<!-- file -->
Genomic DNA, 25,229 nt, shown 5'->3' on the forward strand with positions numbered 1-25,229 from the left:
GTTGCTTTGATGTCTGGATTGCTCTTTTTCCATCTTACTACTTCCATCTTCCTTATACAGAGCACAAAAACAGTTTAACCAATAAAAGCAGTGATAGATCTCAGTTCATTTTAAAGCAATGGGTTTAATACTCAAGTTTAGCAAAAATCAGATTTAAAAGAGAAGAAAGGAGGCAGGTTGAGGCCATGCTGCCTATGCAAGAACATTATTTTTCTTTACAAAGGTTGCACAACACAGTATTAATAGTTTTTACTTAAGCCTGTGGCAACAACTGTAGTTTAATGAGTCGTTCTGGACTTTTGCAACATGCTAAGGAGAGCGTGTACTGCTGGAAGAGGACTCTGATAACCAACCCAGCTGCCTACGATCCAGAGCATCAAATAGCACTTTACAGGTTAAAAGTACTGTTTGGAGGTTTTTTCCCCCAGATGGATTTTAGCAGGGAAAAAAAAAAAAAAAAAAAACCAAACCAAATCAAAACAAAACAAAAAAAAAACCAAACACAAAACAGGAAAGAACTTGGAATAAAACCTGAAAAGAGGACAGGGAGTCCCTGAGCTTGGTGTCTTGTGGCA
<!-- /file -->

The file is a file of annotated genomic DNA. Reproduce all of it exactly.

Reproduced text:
Genomic DNA, 25,229 nt, shown 5'->3' on the forward strand with positions numbered 1-25,229 from the left:
GTTGCTTTGATGTCTGGATTGCTCTTTTTCCATCTTACTACTTCCATCTTCCTTATACAGAGCACAAAAACAGTTTAACCAATAAAAGCAGTGATAGATCTCAGTTCATTTTAAAGCAATGGGTTTAATACTCAAGTTTAGCAAAAATCAGATTTAAAAGAGAAGAAAGGAGGCAGGTTGAGGCCATGCTGCCTATGCAAGAACATTATTTTTCTTTACAAAGGTTGCACAACACAGTATTAATAGTTTTTACTTAAGCCTGTGGCAACAACTGTAGTTTAATGAGTCGTTCTGGACTTTTGCAACATGCTAAGGAGAGCGTGTACTGCTGGAAGAGGACTCTGATAACCAACCCAGCTGCCTACGATCCAGAGCATCAAATAGCACTTTACAGGTTAAAAGTACTGTTTGGAGGTTTTTTCCCCCAGATGGATTTTAGCAGGGAAAAAAAAAAAAAAAAAAAACCAAACCAAATCAAAACAAAACAAAAAAAAAACCAAACACAAAACAGGAAAGAACTTGGAATAAAACCTGAAAAGAGGACAGGGAGTCCCTGAGCTTGGTGTCTTGTGGCA